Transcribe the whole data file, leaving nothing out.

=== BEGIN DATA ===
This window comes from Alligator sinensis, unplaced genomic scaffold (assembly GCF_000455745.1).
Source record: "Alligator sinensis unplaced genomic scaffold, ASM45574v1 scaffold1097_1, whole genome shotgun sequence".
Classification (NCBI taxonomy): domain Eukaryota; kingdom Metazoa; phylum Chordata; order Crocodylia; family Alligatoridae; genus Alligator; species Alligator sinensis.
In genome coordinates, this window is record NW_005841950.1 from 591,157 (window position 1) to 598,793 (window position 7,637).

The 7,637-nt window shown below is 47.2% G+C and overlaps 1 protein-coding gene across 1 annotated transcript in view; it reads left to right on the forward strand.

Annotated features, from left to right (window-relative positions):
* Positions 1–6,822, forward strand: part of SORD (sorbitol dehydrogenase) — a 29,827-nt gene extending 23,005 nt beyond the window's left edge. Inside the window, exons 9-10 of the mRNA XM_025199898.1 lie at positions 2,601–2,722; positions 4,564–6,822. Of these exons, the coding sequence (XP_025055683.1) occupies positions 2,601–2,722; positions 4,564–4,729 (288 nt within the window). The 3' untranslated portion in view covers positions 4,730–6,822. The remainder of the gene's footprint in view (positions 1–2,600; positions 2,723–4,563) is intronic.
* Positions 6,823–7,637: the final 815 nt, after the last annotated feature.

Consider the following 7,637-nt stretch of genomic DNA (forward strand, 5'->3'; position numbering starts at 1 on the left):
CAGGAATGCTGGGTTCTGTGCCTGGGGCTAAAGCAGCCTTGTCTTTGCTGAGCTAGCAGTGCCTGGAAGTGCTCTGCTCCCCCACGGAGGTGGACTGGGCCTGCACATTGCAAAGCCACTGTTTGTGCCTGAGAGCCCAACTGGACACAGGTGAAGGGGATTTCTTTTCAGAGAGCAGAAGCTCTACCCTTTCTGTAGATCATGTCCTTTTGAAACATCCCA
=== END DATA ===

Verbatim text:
This window comes from Alligator sinensis, unplaced genomic scaffold (assembly GCF_000455745.1).
Source record: "Alligator sinensis unplaced genomic scaffold, ASM45574v1 scaffold1097_1, whole genome shotgun sequence".
Classification (NCBI taxonomy): domain Eukaryota; kingdom Metazoa; phylum Chordata; order Crocodylia; family Alligatoridae; genus Alligator; species Alligator sinensis.
In genome coordinates, this window is record NW_005841950.1 from 591,157 (window position 1) to 598,793 (window position 7,637).

The 7,637-nt window shown below is 47.2% G+C and overlaps 1 protein-coding gene across 1 annotated transcript in view; it reads left to right on the forward strand.

Annotated features, from left to right (window-relative positions):
* Positions 1–6,822, forward strand: part of SORD (sorbitol dehydrogenase) — a 29,827-nt gene extending 23,005 nt beyond the window's left edge. Inside the window, exons 9-10 of the mRNA XM_025199898.1 lie at positions 2,601–2,722; positions 4,564–6,822. Of these exons, the coding sequence (XP_025055683.1) occupies positions 2,601–2,722; positions 4,564–4,729 (288 nt within the window). The 3' untranslated portion in view covers positions 4,730–6,822. The remainder of the gene's footprint in view (positions 1–2,600; positions 2,723–4,563) is intronic.
* Positions 6,823–7,637: the final 815 nt, after the last annotated feature.

Consider the following 7,637-nt stretch of genomic DNA (forward strand, 5'->3'; position numbering starts at 1 on the left):
CAGGAATGCTGGGTTCTGTGCCTGGGGCTAAAGCAGCCTTGTCTTTGCTGAGCTAGCAGTGCCTGGAAGTGCTCTGCTCCCCCACGGAGGTGGACTGGGCCTGCACATTGCAAAGCCACTGTTTGTGCCTGAGAGCCCAACTGGACACAGGTGAAGGGGATTTCTTTTCAGAGAGCAGAAGCTCTACCCTTTCTGTAGATCATGTCCTTTTGAAACATCCCA